Running the numbers is more complicated than it may initially seem. This can lead to unexpected analysis paralysis as analysts try to perfect the ROI model. Companies run into challenges predicting and clarifying costs as different vendors charge in dramatically different ways: some for the amount of information processed by automations, some for the automation itself, some for the software robot that performs the automation, others for the platform that manages the robots. And, of course, all of this is differentiated by subscription versus one-time upfront costs and where it’s hosted.
In terms of calculating ROI based on costs saved versus revenue generated, running the numbers on ROI based solely on the number of full-time employees that might be replaced is short-sighted and generally overlooks some of the more powerful benefits of RPA and intelligent automation. For example, customers receiving more personalized and efficient service will lead to higher net promoter scores and increased purchasing, but how will you put that in your calculator? Different use cases impact the calculations as well as the type of automation technology being applied. RPA tends to see a shorter time to ROI, but intelligent automation has more enduring savings over time.
Opportunity: Set realistic expectations by expanding your analysis beyond reducing headcount and accept that initial ROI models are simply best guesses. Don’t waste time trying to predict every number with 100% accuracy. You will be much better served by calculating ROI after your first proof of concept use case and then continuing to measure ROI at regular intervals over time to decide whether to scale intelligent automation up or down or apply it in a different direction.
3. Lack of Talent
Lack of talent is not a challenge specific to the RPA and intelligent automation market. When adopting new technology, finding the people with matching skills and knowledge to support your business is critical. This includes the technical skill, understanding of your business processes, and change management expertise to guide your company to the future. Bringing on or upskilling talent to develop automations is usually top of mind, but assigning people to ongoing maintenance, support and troubleshooting is also important.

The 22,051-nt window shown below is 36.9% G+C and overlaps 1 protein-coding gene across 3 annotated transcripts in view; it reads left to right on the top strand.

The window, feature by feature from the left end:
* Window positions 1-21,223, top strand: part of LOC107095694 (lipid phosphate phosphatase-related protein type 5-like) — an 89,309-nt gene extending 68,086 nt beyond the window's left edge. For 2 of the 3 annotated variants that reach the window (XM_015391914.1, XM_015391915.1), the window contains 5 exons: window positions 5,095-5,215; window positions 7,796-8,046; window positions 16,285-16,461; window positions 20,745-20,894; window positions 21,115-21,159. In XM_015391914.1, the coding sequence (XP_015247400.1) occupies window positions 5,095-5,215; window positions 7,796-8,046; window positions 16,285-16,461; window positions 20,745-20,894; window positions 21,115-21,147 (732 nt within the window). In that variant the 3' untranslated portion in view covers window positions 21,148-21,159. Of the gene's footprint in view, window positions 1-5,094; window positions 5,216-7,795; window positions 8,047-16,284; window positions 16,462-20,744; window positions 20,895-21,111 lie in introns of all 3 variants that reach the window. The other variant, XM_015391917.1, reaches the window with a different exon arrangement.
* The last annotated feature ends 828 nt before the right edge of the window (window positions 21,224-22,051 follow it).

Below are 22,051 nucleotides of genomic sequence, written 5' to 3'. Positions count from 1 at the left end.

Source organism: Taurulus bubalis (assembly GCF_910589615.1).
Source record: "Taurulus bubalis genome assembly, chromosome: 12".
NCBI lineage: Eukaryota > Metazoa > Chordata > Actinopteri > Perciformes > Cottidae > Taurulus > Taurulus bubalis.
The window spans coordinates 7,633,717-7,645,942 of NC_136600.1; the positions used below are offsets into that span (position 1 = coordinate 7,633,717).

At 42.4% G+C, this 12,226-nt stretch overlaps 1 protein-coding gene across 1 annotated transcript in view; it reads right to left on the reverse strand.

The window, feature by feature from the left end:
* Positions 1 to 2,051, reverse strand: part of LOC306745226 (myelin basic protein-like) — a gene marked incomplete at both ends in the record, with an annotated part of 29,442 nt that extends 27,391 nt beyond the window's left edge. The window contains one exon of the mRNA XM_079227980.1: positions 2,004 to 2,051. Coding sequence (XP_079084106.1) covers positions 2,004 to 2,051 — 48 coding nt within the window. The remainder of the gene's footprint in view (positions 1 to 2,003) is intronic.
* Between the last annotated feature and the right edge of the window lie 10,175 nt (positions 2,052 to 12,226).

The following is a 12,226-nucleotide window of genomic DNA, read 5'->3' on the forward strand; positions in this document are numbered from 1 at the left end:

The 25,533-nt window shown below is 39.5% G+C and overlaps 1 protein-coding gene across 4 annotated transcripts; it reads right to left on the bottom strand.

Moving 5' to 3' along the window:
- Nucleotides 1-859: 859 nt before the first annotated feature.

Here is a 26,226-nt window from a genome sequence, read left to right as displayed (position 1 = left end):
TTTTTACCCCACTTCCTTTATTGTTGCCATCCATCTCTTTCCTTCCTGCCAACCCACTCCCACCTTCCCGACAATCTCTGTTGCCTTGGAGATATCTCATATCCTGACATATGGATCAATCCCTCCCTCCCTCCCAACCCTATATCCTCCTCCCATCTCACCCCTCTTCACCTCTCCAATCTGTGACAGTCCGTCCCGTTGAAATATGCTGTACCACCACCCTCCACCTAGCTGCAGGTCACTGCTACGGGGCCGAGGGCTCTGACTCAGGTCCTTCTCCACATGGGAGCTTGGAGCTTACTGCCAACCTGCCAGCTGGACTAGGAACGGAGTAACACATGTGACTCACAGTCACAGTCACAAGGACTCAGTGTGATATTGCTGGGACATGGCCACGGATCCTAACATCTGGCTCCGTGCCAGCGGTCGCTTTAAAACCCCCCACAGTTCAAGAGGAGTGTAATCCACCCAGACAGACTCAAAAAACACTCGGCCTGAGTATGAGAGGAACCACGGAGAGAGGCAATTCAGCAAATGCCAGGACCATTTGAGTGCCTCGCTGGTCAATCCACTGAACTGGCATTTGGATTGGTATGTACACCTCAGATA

Opportunity: Depending on the talent and hiring capabilities of your company, consider a product without a steep learning curve. Many environments offered by vendors do not require coding. In the case of intelligent automation that means democratizing machine learning and AI and creating AI models practical for your business. Upskilling, contracting, partnering, in-house and external training support should all be considered. Also important to consider is early recruitment of RPA and AI experts in both technical and business concerns to appropriately build out your team.
4. Vendor and use case selection
As they say, the devil is always in the details. Selecting your vendor, choosing your use case and deciding which data is most critical for developing organizational capacity can quickly become overwhelming.
Choosing the right vendor or vendors to begin your process automation journey can be a challenge for two reasons: they’re all promising the same thing and much of the technical nuts and bolts that different platforms offer can be obscure for business decision-makers. Companies may also choose to work with a consulting partner or several vendors at once to compare best fit.